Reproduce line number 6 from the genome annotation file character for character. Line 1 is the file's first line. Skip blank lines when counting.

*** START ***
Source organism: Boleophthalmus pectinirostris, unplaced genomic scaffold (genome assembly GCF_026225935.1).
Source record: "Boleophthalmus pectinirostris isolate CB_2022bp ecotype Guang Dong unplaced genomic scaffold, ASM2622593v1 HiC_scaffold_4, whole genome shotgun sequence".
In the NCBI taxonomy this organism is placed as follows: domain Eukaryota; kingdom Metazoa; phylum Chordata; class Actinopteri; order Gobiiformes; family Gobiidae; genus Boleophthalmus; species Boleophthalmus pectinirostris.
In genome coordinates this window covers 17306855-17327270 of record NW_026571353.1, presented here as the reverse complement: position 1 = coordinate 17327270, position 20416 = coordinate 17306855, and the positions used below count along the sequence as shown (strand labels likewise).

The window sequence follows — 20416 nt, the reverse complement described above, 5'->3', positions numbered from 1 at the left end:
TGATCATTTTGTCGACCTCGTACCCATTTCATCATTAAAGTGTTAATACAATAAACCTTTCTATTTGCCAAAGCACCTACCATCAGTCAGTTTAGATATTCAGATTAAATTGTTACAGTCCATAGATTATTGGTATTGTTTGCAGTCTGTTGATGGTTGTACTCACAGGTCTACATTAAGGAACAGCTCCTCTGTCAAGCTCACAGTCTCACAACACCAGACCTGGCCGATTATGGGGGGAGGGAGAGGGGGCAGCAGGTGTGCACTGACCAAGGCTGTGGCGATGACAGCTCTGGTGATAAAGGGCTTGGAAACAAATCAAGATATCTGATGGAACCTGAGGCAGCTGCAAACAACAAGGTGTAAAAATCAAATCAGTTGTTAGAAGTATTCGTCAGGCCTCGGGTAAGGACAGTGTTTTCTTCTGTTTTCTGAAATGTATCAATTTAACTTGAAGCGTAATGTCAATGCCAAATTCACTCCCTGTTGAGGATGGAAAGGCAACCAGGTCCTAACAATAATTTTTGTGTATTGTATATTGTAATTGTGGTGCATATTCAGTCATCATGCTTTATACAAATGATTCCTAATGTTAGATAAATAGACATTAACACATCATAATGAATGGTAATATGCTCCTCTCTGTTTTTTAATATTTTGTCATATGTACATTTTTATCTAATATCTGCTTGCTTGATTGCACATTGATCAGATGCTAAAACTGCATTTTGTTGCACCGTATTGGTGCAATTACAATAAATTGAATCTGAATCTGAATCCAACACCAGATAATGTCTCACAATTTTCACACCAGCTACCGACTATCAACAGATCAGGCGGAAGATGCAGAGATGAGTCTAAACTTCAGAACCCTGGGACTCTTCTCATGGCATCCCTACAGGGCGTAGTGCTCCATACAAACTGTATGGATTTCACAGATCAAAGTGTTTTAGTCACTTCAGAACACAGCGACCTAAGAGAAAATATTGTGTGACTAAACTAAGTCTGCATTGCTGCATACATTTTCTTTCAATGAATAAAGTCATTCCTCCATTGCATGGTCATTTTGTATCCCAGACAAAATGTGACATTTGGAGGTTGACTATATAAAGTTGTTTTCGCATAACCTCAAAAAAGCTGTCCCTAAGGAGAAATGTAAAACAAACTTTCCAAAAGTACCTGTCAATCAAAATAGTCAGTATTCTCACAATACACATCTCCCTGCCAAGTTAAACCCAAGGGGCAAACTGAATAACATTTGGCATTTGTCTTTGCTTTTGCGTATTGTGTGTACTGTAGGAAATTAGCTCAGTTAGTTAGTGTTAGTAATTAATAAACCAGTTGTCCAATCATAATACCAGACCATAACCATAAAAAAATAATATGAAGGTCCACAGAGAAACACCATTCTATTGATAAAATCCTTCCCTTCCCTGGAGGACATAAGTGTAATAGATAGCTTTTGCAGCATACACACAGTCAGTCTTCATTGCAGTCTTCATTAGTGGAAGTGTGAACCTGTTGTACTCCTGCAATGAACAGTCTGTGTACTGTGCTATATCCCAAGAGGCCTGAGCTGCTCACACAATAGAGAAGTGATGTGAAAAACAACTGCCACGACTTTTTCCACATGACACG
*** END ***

TGATCATTTTGTCGACCTCGTACCCATTTCATCATTAAAGTGTTAATACAATAAACCTTTCTATTTGCCAAAGCACCTACCATCAGTCAGTTTAGATATTCAGATTAAATTGTTACAGTCCATAGATTATTGGTATTGTTTGCAGTCTGTTGATGGTTGTACTCACAGGTCTACATTAAGGAACAGCTCCTCTGTCAAGCTCACAGTCTCACAACACCAGACCTGGCCGATTATGGGGGGAGGGAGAGGGGGCAGCAGGTGTGCACTGACCAAGGCTGTGGCGATGACAGCTCTGGTGATAAAGGGCTTGGAAACAAATCAAGATATCTGATGGAACCTGAGGCAGCTGCAAACAACAAGGTGTAAAAATCAAATCAGTTGTTAGAAGTATTCGTCAGGCCTCGGGTAAGGACAGTGTTTTCTTCTGTTTTCTGAAATGTATCAATTTAACTTGAAGCGTAATGTCAATGCCAAATTCACTCCCTGTTGAGGATGGAAAGGCAACCAGGTCCTAACAATAATTTTTGTGTATTGTATATTGTAATTGTGGTGCATATTCAGTCATCATGCTTTATACAAATGATTCCTAATGTTAGATAAATAGACATTAACACATCATAATGAATGGTAATATGCTCCTCTCTGTTTTTTAATATTTTGTCATATGTACATTTTTATCTAATATCTGCTTGCTTGATTGCACATTGATCAGATGCTAAAACTGCATTTTGTTGCACCGTATTGGTGCAATTACAATAAATTGAATCTGAATCTGAATCCAACACCAGATAATGTCTCACAATTTTCACACCAGCTACCGACTATCAACAGATCAGGCGGAAGATGCAGAGATGAGTCTAAACTTCAGAACCCTGGGACTCTTCTCATGGCATCCCTACAGGGCGTAGTGCTCCATACAAACTGTATGGATTTCACAGATCAAAGTGTTTTAGTCACTTCAGAACACAGCGACCTAAGAGAAAATATTGTGTGACTAAACTAAGTCTGCATTGCTGCATACATTTTCTTTCAATGAATAAAGTCATTCCTCCATTGCATGGTCATTTTGTATCCCAGACAAAATGTGACATTTGGAGGTTGACTATATAAAGTTGTTTTCGCATAACCTCAAAAAAGCTGTCCCTAAGGAGAAATGTAAAACAAACTTTCCAAAAGTACCTGTCAATCAAAATAGTCAGTATTCTCACAATACACATCTCCCTGCCAAGTTAAACCCAAGGGGCAAACTGAATAACATTTGGCATTTGTCTTTGCTTTTGCGTATTGTGTGTACTGTAGGAAATTAGCTCAGTTAGTTAGTGTTAGTAATTAATAAACCAGTTGTCCAATCATAATACCAGACCATAACCATAAAAAAATAATATGAAGGTCCACAGAGAAACACCATTCTATTGATAAAATCCTTCCCTTCCCTGGAGGACATAAGTGTAATAGATAGCTTTTGCAGCATACACACAGTCAGTCTTCATTGCAGTCTTCATTAGTGGAAGTGTGAACCTGTTGTACTCCTGCAATGAACAGTCTGTGTACTGTGCTATATCCCAAGAGGCCTGAGCTGCTCACACAATAGAGAAGTGATGTGAAAAACAACTGCCACGACTTTTTCCACATGACACG